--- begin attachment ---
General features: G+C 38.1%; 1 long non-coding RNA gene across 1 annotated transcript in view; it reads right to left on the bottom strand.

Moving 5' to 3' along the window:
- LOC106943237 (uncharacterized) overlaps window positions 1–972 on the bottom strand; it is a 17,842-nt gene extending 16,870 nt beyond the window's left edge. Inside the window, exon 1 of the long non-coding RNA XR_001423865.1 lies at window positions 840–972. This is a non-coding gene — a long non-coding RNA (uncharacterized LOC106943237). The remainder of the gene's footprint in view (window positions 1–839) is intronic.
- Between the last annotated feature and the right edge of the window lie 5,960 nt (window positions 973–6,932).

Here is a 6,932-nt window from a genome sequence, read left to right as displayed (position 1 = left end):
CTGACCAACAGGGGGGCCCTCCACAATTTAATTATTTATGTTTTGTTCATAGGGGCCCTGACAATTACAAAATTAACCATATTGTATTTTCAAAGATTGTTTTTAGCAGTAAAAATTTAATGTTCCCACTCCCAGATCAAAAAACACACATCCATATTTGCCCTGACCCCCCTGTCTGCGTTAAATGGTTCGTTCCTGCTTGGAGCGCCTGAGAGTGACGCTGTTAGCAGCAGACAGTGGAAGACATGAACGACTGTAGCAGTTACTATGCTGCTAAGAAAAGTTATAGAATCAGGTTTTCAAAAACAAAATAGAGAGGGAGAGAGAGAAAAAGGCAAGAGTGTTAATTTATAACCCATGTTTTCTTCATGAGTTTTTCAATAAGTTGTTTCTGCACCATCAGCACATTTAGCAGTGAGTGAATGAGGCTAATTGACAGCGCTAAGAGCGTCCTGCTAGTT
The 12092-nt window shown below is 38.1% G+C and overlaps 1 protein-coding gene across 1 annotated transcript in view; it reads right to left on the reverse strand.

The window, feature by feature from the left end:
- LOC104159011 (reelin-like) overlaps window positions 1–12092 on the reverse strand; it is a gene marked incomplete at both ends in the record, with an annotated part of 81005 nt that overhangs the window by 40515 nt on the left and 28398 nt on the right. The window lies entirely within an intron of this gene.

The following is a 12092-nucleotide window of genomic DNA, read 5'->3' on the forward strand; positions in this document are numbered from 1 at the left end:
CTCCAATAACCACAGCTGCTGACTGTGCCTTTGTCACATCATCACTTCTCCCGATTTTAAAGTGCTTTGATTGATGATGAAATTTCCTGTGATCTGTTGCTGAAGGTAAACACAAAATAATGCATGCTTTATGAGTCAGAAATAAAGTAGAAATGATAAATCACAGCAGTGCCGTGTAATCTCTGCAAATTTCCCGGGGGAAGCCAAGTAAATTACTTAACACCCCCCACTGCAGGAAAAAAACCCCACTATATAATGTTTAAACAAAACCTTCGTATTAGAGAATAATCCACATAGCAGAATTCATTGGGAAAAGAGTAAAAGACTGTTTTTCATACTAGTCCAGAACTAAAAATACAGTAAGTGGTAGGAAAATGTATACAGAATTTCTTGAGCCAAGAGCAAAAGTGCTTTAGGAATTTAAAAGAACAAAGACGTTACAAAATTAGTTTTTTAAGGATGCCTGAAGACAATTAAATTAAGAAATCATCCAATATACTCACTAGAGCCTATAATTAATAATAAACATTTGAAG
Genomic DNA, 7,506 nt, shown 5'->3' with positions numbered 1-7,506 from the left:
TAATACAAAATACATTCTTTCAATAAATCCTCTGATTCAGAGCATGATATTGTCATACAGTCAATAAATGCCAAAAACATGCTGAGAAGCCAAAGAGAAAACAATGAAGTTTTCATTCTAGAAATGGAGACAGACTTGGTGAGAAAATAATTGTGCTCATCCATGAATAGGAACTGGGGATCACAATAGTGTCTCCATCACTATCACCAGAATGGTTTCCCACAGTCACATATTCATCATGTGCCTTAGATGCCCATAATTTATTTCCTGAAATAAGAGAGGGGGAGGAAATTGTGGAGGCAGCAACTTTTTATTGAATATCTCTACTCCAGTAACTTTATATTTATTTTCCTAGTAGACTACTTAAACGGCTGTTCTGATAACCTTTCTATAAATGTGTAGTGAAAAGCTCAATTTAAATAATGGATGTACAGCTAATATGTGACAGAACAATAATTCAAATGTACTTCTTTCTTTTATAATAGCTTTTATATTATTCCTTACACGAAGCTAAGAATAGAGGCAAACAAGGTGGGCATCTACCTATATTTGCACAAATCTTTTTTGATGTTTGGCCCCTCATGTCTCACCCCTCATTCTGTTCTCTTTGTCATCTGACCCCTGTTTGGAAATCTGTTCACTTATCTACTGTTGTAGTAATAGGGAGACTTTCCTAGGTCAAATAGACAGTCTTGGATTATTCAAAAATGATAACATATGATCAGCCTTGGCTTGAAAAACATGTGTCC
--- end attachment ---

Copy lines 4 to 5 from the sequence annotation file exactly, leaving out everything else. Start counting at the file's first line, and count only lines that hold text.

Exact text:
- Between the last annotated feature and the right edge of the window lie 5,960 nt (window positions 973–6,932).

Here is a 6,932-nt window from a genome sequence, read left to right as displayed (position 1 = left end):